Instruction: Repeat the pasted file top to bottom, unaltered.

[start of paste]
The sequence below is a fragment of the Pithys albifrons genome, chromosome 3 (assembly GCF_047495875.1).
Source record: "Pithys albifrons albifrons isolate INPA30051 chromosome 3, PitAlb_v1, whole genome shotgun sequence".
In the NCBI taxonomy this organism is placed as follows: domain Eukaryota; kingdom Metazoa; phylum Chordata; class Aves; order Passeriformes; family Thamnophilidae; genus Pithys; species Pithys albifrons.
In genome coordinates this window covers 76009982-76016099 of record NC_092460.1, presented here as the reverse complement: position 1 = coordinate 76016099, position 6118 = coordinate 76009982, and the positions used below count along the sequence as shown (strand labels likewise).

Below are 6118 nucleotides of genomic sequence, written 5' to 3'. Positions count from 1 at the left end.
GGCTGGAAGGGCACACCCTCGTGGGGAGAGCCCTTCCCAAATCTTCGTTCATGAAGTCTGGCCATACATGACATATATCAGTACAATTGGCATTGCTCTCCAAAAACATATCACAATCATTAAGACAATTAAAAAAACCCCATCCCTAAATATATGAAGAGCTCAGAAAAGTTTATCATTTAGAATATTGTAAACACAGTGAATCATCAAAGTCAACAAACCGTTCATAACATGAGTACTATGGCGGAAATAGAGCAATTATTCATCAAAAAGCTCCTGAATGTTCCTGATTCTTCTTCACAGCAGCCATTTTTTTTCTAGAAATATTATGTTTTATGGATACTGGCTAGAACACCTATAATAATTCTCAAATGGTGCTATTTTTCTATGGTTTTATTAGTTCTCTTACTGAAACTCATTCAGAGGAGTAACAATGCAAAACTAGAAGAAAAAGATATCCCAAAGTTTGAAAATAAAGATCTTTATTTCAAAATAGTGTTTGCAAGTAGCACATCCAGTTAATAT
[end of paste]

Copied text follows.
The sequence below is a fragment of the Pithys albifrons genome, chromosome 3 (assembly GCF_047495875.1).
Source record: "Pithys albifrons albifrons isolate INPA30051 chromosome 3, PitAlb_v1, whole genome shotgun sequence".
In the NCBI taxonomy this organism is placed as follows: domain Eukaryota; kingdom Metazoa; phylum Chordata; class Aves; order Passeriformes; family Thamnophilidae; genus Pithys; species Pithys albifrons.
In genome coordinates this window covers 76009982-76016099 of record NC_092460.1, presented here as the reverse complement: position 1 = coordinate 76016099, position 6118 = coordinate 76009982, and the positions used below count along the sequence as shown (strand labels likewise).

Below are 6118 nucleotides of genomic sequence, written 5' to 3'. Positions count from 1 at the left end.
GGCTGGAAGGGCACACCCTCGTGGGGAGAGCCCTTCCCAAATCTTCGTTCATGAAGTCTGGCCATACATGACATATATCAGTACAATTGGCATTGCTCTCCAAAAACATATCACAATCATTAAGACAATTAAAAAAACCCCATCCCTAAATATATGAAGAGCTCAGAAAAGTTTATCATTTAGAATATTGTAAACACAGTGAATCATCAAAGTCAACAAACCGTTCATAACATGAGTACTATGGCGGAAATAGAGCAATTATTCATCAAAAAGCTCCTGAATGTTCCTGATTCTTCTTCACAGCAGCCATTTTTTTTCTAGAAATATTATGTTTTATGGATACTGGCTAGAACACCTATAATAATTCTCAAATGGTGCTATTTTTCTATGGTTTTATTAGTTCTCTTACTGAAACTCATTCAGAGGAGTAACAATGCAAAACTAGAAGAAAAAGATATCCCAAAGTTTGAAAATAAAGATCTTTATTTCAAAATAGTGTTTGCAAGTAGCACATCCAGTTAATAT